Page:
In this study, two selected hardwoods were subjected to sodium chlorite delignification and steam explosion, and the impact of pre-treatments on synergistic enzymatic saccharification evaluated. A cellulolytic core-set, CelMix, and a xylanolytic core-set, XynMix, optimised for glucose and xylose release, respectively, were used to formulate HoloMix cocktail for optimal saccharification of various pre-treated hardwoods. For delignified biomass, the optimized HoloMix consisted of 75%: 25%, while for untreated and steam exploded biomass the HoloMix consisted of 93.75%: 6.25% protein dosage, CelMix: XynMix, respectively. Saccharification by HoloMix (27.5 mg protein/g biomass) for 24 h achieved 70-100% sugar yields. Pre-treatment of the hardwoods, especially those with a higher proportion of lignin, with a laccase improved saccharification by HoloMix. This study provided insights into enzymatic hydrolysis of various pre-treated hardwood substrates and showed the same lignocellulolytic cocktail comparable to/if not better than commercial enzyme preparations can be used to efficiently hydrolyse different hardwood species.Hide Abstract
Ratnayake, S., Beahan, C. T., Callahan, D. L. & Bacic, A. (2014). Carbohydrate Research, 386, 23-32.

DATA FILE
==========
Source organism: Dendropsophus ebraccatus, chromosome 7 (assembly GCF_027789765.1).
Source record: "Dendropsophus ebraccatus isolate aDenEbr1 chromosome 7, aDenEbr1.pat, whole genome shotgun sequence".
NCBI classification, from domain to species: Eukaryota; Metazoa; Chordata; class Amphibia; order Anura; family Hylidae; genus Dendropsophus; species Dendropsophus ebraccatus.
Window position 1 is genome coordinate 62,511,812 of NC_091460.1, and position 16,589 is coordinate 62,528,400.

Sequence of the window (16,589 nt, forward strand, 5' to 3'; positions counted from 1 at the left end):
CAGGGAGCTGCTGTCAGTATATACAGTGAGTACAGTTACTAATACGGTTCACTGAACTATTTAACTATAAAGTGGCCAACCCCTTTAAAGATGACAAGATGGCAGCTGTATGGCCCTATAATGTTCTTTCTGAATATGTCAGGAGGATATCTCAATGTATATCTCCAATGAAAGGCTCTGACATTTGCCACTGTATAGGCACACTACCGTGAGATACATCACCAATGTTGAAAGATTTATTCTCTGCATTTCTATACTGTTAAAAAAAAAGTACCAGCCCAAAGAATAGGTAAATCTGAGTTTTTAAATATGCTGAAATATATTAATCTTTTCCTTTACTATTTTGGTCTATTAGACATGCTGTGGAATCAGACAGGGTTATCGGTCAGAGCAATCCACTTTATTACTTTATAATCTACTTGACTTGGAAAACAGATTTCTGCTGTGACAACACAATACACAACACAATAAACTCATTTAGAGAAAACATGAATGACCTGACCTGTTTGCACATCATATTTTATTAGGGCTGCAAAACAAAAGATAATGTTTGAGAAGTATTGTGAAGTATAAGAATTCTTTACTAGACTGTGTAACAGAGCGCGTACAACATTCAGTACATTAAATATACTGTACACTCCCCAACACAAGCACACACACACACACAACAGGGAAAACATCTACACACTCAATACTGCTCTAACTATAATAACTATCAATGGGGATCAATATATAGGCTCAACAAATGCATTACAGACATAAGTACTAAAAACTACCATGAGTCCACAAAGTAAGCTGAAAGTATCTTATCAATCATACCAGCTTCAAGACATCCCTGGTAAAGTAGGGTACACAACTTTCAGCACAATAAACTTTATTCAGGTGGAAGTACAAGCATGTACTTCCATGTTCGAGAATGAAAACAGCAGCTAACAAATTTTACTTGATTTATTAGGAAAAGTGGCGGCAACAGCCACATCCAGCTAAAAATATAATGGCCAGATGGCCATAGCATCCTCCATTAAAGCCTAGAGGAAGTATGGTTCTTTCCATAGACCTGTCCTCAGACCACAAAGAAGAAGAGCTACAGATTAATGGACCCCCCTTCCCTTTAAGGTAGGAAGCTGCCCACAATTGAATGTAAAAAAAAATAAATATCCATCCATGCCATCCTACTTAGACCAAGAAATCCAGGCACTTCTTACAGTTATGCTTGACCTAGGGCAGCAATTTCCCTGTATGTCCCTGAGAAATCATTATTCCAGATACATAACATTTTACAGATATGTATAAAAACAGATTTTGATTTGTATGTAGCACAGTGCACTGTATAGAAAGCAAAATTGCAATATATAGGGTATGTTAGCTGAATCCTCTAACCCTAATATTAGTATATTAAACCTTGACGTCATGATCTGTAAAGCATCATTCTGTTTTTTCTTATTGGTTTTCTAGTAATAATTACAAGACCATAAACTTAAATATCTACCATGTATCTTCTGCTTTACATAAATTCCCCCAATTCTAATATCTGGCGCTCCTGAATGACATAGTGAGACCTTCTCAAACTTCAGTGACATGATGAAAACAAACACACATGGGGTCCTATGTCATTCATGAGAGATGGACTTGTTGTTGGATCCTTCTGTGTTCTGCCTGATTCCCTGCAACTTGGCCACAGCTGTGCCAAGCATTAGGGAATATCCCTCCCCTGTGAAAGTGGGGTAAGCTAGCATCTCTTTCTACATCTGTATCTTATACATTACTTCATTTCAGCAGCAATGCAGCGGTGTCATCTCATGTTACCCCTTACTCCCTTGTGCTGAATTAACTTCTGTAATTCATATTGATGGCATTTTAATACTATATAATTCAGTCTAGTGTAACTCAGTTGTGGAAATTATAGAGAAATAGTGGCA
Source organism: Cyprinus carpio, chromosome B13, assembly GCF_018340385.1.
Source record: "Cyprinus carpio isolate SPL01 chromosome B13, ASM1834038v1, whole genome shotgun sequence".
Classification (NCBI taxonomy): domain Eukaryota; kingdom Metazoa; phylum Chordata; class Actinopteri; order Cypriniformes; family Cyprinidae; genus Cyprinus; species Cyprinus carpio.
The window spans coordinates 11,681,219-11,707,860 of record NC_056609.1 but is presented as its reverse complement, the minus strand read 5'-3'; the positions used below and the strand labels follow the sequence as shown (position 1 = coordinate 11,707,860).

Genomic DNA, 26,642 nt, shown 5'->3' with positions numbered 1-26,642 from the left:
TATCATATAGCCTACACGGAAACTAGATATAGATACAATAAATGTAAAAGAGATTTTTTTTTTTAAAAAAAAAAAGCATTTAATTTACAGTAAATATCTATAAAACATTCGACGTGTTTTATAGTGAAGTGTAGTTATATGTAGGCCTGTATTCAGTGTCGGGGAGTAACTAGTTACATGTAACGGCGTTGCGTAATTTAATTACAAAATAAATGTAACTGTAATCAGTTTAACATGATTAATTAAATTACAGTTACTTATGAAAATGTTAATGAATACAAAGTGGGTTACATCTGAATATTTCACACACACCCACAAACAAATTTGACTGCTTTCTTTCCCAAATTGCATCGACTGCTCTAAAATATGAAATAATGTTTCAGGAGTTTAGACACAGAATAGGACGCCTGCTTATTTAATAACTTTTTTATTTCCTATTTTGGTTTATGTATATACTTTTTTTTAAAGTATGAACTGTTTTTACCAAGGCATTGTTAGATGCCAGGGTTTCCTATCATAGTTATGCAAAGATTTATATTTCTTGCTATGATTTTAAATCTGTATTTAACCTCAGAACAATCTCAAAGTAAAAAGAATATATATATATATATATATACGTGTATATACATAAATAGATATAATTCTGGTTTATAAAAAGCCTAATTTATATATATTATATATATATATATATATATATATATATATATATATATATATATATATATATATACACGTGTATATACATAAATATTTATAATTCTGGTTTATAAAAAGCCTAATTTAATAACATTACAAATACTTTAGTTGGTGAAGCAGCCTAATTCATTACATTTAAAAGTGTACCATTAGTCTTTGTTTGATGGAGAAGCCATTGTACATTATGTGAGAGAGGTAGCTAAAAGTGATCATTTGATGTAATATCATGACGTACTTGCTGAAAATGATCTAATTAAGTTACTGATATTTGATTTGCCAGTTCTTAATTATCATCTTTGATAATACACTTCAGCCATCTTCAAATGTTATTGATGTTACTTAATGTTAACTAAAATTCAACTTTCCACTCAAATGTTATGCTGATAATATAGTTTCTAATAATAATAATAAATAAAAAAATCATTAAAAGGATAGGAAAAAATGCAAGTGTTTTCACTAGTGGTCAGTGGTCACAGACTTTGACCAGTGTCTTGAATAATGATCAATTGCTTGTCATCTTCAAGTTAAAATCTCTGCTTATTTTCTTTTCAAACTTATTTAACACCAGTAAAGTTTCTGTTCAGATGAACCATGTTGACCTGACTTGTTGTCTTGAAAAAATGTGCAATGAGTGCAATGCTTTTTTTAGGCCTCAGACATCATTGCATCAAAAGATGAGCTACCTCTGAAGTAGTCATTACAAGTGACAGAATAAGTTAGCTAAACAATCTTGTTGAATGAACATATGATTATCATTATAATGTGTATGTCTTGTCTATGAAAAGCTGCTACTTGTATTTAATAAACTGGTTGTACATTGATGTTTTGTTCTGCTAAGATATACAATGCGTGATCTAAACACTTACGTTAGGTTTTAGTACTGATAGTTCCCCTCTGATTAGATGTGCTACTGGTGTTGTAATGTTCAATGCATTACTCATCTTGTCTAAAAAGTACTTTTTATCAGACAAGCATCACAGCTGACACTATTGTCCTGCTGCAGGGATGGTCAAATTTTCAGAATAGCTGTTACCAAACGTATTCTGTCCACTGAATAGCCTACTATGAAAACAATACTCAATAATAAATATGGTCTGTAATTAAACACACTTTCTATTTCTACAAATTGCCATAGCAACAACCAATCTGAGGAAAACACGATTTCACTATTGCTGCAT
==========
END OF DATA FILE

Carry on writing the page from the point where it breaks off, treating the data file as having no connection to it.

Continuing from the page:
Walls from wheat (Triticum aestivum L.) endosperm are composed primarily of hetero-(arabino)xylans (AXs) (70%) and (1→3)(1→4)-β-D-glucans (20%) with minor amounts of cellulose and heteromannans (2% each). To understand the differential solubility properties of the AXs, as well as aspects of their biosynthesis, we are sequencing the xylan backbone and examining the reducing end (RE) sequence(s) of wheat (monocot) AXs. A previous study of grass AXs (switchgrass, rice, Brachypodium, Miscanthus and foxtail millet) concluded that grasses lacked the comparable RE glycosyl sequence (4-β-D-Xylp-(1→4)-β-D-Xylp-(1→3)-α-L-Rhap-(1→2)-α-D-GalpA-(1→4)-D-Xylp) found in dicots and gymnosperms but the actual RE sequence was not determined. Here we report the isolation and structural characterisation of the RE oligosaccharide sequence(s) of wheat endosperm cell wall AXs. Walls were isolated as an alcohol-insoluble residue (AIR) and sequentially extracted with hot water (W-sol Fr) and 1 M KOH containing 1% NaBH4 (KOH-sol Fr). Detailed structural analysis of the RE oligosaccharides was performed using a combination of methylation analysis, MALDI-TOF-MS, ESI-QTOF-MS, ESI-MSn and enzymic analysis. Analysis of RE oligosaccharides, both 2AB labelled (from W-sol Fr) and glycosyl-alditol (from KOH-sol Fr), revealed that the RE glycosyl sequence of wheat endosperm AX comprises a linear (1→4)-β-D-Xylp backbone which may be mono-substituted with either an α-L-Araf residue at the reducing end β-D-Xylp residue and/or penultimate RE β-D-Xyl residue; β-D-Xylp-(1→4)-[α-L-Araf-(1→3)](+/−)-β-D-Xylp-(1→4)-[α-L-Araf-(1→3)](+/−)-β-D-Xylp and/or an α-D-GlcpA residue at the reducing end β-D-Xylp residue; β-D-Xylp-(1→4)-[α-L-Araf-(1→3)](+/−)-β-D-Xylp-(1→4)-[α-D-GlcAp-(1→2)]-β-D-Xylp. Thus, wheat endosperm AX backbones lacks the RE sequence found in dicot and gymnosperm xylans; a finding consistent with previous reports from other grass species.Hide Abstract